In the previous section we used the vertex coordinates of a cell to find the node coordinates, and then we calculated Function values at those points. The coordinates are stored in a single long list associated with the Mesh, and the Function contains a single long list of values. We need to use indirect addressing to access these values. This is best illustrated using some Python code.

Suppose f is a Function. For brevity, we write fs = f.function_space, the FunctionSpace associated with f. Now, we first need a linear element and a corresponding FunctionSpace:

cg1 = fe_utils.LagrangeElement(fs.mesh.cell, 1)
cg1fs = fe_utils.FunctionSpace(fs.mesh, cg1)

Then the vertex indices of cell number c in the correct order for the linear Lagrange element are:

cg1fs.cell_nodes[c, :]

and therefore the set of coordinate vectors for the vertices of element c are:

fs.mesh.vertex_coords[cg1fs.cell_nodes[c, :], :]

That is, the cg1fs.cell_nodes array is used to look up the right vertex coordinates. By a similar process we can access the values associated with the nodes of element c:

f.values[fs.cell_nodes[c, :]]

5.2.3. A Python implementation of interpolation

Putting together the change of coordinates with the right indirect addressing, we can provide the Function class with a interpolate() method which interpolates a user-provided function onto the Function.

Exercise 5.37

Read and understand the interpolate() method. Use plot_sin_function to investigate interpolating different functions onto finite element spaces at differering resolutions and polynomial degrees.


There is no implementation work associated with this exercise, but the programming constructs used in interpolate() will be needed when you implement integration.

5.3. Integration

We now come to one of the fundamental operations in the finite element method: integrating a Function over the domain. The full finite element method actually requires the integration of expressions of unknown test and trial functions, but we will start with the more straightforward case of integrating a single, known, Function over a domain \(\Omega\):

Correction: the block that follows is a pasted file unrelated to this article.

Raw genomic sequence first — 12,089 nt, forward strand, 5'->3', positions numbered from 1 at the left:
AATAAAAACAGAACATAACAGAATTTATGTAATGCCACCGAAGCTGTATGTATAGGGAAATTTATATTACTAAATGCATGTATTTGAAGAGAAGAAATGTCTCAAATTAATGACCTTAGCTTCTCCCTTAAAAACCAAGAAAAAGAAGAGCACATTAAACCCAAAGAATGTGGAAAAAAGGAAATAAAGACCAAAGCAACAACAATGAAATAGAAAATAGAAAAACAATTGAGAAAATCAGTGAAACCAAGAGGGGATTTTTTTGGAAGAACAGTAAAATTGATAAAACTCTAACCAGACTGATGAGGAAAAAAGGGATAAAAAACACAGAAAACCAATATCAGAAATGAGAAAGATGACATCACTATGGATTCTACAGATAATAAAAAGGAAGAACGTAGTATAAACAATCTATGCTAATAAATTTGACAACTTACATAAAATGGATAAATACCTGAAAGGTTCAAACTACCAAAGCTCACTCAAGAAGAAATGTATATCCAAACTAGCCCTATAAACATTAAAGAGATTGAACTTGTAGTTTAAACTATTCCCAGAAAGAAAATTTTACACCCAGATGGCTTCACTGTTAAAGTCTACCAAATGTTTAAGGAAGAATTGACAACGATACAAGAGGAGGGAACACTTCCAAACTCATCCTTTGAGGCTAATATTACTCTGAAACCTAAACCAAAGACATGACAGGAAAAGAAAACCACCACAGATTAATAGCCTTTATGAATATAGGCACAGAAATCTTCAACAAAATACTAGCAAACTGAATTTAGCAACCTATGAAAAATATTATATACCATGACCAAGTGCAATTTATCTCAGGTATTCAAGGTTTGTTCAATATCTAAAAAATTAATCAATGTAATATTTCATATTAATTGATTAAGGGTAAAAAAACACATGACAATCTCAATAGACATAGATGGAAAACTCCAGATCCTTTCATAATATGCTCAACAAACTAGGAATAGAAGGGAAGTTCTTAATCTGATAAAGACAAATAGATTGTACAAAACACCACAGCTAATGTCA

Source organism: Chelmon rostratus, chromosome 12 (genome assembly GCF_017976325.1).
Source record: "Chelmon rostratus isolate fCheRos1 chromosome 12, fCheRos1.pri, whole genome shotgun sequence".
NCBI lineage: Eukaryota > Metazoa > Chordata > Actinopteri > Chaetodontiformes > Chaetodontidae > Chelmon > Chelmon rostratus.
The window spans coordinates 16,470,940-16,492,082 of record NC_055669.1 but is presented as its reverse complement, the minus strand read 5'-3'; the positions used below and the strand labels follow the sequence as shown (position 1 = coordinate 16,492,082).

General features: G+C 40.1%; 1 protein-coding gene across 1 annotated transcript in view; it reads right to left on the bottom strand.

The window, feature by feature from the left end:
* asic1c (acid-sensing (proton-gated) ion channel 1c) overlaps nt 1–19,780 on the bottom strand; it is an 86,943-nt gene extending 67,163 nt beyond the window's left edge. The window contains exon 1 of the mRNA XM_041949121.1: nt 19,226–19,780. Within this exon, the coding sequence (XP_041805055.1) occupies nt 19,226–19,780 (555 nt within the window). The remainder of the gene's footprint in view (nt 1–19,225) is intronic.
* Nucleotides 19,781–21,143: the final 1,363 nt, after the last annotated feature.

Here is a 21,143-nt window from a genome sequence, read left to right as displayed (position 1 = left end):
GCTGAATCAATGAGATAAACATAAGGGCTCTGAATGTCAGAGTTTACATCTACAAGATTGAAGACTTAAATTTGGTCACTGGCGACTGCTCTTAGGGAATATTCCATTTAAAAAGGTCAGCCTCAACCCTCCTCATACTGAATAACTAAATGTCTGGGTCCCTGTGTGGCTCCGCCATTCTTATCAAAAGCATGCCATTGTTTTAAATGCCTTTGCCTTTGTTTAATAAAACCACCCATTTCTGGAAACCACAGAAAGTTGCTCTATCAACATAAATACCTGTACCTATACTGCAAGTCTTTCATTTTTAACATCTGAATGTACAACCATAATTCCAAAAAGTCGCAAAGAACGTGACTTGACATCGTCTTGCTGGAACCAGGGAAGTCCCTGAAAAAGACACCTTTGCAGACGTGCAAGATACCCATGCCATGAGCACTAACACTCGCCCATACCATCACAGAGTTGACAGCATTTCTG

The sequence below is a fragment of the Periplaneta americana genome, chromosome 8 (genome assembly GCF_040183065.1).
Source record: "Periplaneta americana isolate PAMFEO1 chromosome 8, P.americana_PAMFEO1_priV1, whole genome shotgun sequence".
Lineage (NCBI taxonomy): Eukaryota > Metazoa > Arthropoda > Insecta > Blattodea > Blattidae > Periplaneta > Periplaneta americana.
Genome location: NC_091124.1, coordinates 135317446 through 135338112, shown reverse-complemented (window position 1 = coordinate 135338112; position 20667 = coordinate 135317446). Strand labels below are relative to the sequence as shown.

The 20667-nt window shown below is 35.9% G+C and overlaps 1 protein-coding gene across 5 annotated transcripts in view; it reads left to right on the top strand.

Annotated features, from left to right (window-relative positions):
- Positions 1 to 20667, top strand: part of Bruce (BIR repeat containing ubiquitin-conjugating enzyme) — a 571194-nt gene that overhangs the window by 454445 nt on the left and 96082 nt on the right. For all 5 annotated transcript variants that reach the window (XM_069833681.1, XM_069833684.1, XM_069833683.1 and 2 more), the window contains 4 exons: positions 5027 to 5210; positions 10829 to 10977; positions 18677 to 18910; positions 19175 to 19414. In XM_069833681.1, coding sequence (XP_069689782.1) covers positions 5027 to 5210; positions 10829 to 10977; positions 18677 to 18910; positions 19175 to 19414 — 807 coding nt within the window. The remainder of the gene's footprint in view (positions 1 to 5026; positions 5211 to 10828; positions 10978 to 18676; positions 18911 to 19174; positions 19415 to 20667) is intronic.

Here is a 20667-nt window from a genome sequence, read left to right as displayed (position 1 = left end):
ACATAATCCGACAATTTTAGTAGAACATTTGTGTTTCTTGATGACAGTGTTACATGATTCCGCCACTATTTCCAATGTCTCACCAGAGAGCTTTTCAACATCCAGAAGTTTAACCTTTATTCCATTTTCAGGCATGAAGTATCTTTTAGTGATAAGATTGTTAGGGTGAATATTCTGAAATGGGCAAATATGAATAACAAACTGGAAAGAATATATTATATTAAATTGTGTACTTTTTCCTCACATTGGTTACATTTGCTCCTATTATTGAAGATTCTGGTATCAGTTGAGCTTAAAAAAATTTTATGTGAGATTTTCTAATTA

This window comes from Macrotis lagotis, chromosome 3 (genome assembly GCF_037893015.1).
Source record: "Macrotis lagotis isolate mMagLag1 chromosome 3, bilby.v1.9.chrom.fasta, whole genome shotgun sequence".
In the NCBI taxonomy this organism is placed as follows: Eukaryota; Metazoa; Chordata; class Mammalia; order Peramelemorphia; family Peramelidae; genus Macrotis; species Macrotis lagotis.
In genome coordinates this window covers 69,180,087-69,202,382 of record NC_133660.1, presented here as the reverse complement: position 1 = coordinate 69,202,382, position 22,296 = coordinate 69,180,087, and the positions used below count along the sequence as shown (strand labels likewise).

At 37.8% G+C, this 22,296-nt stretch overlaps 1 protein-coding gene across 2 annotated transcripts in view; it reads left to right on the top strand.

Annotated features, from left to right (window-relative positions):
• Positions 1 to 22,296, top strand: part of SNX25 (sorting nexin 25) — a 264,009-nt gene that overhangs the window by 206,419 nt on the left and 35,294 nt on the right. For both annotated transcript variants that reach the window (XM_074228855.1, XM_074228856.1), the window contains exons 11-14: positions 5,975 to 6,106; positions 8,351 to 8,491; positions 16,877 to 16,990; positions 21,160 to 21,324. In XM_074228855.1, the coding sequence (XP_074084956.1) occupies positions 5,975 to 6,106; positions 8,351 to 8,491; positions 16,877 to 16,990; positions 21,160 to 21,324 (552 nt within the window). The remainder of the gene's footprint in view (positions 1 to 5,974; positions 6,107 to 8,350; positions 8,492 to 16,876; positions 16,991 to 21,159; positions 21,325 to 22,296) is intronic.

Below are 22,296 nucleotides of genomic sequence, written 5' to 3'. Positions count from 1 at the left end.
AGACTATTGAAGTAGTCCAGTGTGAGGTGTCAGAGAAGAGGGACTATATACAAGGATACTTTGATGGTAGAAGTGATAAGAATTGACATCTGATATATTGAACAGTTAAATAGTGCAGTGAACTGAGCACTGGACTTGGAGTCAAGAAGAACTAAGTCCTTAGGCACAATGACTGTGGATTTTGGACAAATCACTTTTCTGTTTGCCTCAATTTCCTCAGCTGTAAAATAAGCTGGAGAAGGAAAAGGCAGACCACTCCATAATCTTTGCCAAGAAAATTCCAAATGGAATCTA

(5.8)\[\int_\Omega f \mathrm{d} x \quad f \in V\]

where \(\mathrm{d}x\) should be understood as being the volume measure with the correct dimension for the domain and \(V\) is some finite element space over \(\Omega\). We can express this integral as a sum of integrals over individual cells:

(5.9)\[\int_\Omega f \mathrm{d} x = \sum_{c\in\Omega} \int_c f \mathrm{d} x.\]

So we have in fact reduced the integration problem to the problem of integrating \(f\) over each cell. In a previous part of the module we implemented quadrature rules which enable us to integrate over specified reference cells. If we can express the integral over some arbitrary cell \(c\) as an integral over a reference cell \(c_0\) then we are done. In fact this simply requires us to employ the change of variables formula for integration:

(5.10)\[\int_{c} f(x) \mathrm{d} x = \int_{c_0} f(X) |J|\mathrm{d} X\]

where \(|J|\) is the absolute value of the determinant of the Jacobian matrix. \(J\) is given by:

(5.11)\[J_{\alpha\beta} = \frac{\partial x_\alpha}{\partial X_\beta}.\]